Question: This might seem trivial, but I'm struggling to put together a "look" for my post-military career. I don't know what to wear to job interviews, networking events or even social gatherings. How can I know what's appropriate to wear?
Answer: The challenge of knowing how to dress isn't unique to the military-to-civilian transition. Many civilians struggle with what to wear to business-related functions, how to project their sense of style and what's fashionable. When you exit the military, where uniforms clearly indicate what's to be worn, the wardrobe question can be difficult.
While your post-military look might need developing, consider that how you present yourself (your wardrobe, style, use of colors and texture, and outfit choices) will tell someone a lot about who you are. They'll form quick opinions about your professionalism, approachability and even sense of humor by how you look. This is human nature; we often judge on appearances.
Let's look at some guidelines for the situations you indicate:
- Make sure your clothes fit. Tailor clothing to fit your body.
- Some clothing pieces need updating. Clothing can be seasonal (light, linen fabrics that are appropriate for summer, for example) and trendy (lapel widths, hem heights and patterns can vary). If you've had an item for a long time, check whether it's still in style.
- Repair items that have become torn, worn or broken. If you think no one will notice the hole in the jacket or the frayed seam on the pants, you might be wrong.
- Wear items that make you feel great. Just because someone in the store told you it was a good look on you, don't buy it if you feel uncomfortable or awkward.
- This occasion requires professionalism. Even if it's a video meeting, dress the part. Consider the company culture, the status of the job and how to project confidence. You'll never go wrong dressing above the station of the role, as it shows respect for the interviewer and the process. Consider the setting, too: If you're interviewing on a construction site, for instance, and you wear high heels with a dress, you could be uncomfortable.
- Don't try a new look for this occasion. A new hairstyle, outfit choice or bold color can make you self-conscious. Stick to choices that you're comfortable with.
- Avoid logos or bold jewelry. These could be distracting to the interviewer who's trying to assess you as a candidate.
- Since you might be nervous for the interview, consider wearing dark colors. Dark-colored clothing hides perspiration and stains (if you grab coffee on your way).
- When in doubt, go neutral. A coordinating tie and shirt with a traditionally styled gray or navy suit (men) won't fail. For women, consider a tailored dress with coordinating jacket and modest jewelry to keep the focus on you, not on what you're wearing.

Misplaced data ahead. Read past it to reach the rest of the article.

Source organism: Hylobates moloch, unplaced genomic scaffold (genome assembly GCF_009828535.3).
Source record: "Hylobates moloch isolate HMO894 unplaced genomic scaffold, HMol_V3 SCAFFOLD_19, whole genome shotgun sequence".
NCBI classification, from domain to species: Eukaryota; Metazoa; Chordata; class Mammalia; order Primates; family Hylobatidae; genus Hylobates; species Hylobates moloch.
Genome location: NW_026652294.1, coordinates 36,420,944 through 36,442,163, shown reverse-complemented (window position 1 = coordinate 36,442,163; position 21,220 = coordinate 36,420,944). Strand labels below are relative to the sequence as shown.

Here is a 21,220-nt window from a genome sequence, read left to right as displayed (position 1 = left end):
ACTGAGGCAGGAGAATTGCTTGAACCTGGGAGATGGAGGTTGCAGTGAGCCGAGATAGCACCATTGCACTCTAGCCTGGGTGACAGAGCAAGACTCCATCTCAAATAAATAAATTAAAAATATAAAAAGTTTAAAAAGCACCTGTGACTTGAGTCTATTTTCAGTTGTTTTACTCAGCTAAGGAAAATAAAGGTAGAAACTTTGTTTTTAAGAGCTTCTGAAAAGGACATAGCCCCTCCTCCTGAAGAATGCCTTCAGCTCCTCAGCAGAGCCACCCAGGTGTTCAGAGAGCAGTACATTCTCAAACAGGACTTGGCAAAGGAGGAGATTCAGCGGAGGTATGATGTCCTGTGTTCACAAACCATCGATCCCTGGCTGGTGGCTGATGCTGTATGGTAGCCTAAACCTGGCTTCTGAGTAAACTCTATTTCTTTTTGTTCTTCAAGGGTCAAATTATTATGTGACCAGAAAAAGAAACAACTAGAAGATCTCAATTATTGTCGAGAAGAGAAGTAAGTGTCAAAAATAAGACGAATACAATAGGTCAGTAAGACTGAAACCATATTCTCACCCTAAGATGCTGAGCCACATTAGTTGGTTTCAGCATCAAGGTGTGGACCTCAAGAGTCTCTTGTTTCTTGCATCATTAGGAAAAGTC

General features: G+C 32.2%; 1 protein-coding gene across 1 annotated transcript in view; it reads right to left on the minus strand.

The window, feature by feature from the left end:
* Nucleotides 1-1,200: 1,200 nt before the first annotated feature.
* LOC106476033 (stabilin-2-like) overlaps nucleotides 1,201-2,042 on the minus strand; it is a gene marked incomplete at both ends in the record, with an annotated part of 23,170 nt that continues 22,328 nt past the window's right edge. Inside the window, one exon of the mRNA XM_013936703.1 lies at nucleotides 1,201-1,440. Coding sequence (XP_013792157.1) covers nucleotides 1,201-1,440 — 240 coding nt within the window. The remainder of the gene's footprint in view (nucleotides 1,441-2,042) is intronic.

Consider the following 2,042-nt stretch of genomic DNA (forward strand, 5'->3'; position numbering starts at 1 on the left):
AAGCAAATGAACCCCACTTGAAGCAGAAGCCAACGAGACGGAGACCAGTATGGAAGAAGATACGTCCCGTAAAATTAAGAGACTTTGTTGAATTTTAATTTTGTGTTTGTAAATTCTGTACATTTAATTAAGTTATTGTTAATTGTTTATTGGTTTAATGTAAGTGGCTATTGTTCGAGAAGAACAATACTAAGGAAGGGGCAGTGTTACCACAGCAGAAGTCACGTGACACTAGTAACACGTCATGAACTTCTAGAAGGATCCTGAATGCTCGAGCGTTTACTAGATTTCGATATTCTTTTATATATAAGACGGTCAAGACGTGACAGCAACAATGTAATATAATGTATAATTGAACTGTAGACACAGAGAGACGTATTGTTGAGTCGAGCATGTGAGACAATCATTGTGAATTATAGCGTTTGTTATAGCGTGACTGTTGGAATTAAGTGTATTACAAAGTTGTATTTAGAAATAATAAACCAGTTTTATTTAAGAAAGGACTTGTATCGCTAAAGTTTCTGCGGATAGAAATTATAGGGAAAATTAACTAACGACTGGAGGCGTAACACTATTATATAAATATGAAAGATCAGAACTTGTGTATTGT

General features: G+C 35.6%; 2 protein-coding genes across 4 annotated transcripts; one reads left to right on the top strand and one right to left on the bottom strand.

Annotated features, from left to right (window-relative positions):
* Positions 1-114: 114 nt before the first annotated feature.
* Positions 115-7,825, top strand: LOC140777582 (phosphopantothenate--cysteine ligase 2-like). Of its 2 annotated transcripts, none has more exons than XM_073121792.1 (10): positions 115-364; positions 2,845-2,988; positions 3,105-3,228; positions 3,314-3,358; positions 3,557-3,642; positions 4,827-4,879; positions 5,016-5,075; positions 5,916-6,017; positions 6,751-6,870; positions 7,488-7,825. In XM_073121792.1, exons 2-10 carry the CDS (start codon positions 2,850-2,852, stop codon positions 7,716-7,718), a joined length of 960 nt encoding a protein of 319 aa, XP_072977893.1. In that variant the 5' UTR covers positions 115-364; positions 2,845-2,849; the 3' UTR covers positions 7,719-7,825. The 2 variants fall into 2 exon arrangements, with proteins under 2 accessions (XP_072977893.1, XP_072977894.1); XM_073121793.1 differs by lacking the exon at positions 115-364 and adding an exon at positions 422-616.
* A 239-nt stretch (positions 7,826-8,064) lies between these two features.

- If you embrace bright colors, bold patterns, accessories and more, remember that too much of a good thing can overwhelm and distract. The focus should be on you and your fit for the position and company.
- Many people come to networking meetings straight from work, so you might see attendees in professional attire. Wear what you feel comfortable in and strive for a look that is welcoming and polished. Even if you dress casually, resist the temptation to try to make too much of a statement with what you're wearing.
- Minimize accessories that make noise or are bothersome. Some jewelry can jingle or click and could be distracting.
- Pockets can be helpful if you aim to bring business cards to hand out to new contacts.
- Here, you might feel like letting more of your personality show through. Continue to be mindful of wearing anything that could be off-putting, as this sets a first impression. A T-shirt with provocative statements or overly revealing clothing could turn off a potential networking contact.
- If the event invitation indicates a dress code, such as "business casual" or "cocktail attire," ask others what's appropriate. Different venues, regions of the country and event types might require different outfits. For example, "cocktail attire" at a country club on the East Coast could mean a tea-length fancy dress and heels, whereas in the Midwest, such a dress code could indicate a more relaxed look.
Whatever the occasion, whatever your wardrobe budget, wear your clothes with confidence. A self-assured posture can make any outfit look right.
The author of "Success After Service: How to Take Control of Your Job Search and Career After Military Duty" (2020) and "Your Next Mission: A personal branding guide for the military-to-civilian transition" (2014), Lida Citroën is a keynote speaker and presenter, executive coach, popular TEDx speaker and instructor of multiple courses on LinkedIn Learning. She regularly presents workshops on personal branding, executive presence, leadership communication, and reputation risk management.
A contributing writer for Military.com, Lida is a passionate supporter of the military, volunteering her time to help veterans transition to civilian careers and assist employers who seek to hire military talent. She regularly speaks at conferences, corporate meetings and events focused on military transition.
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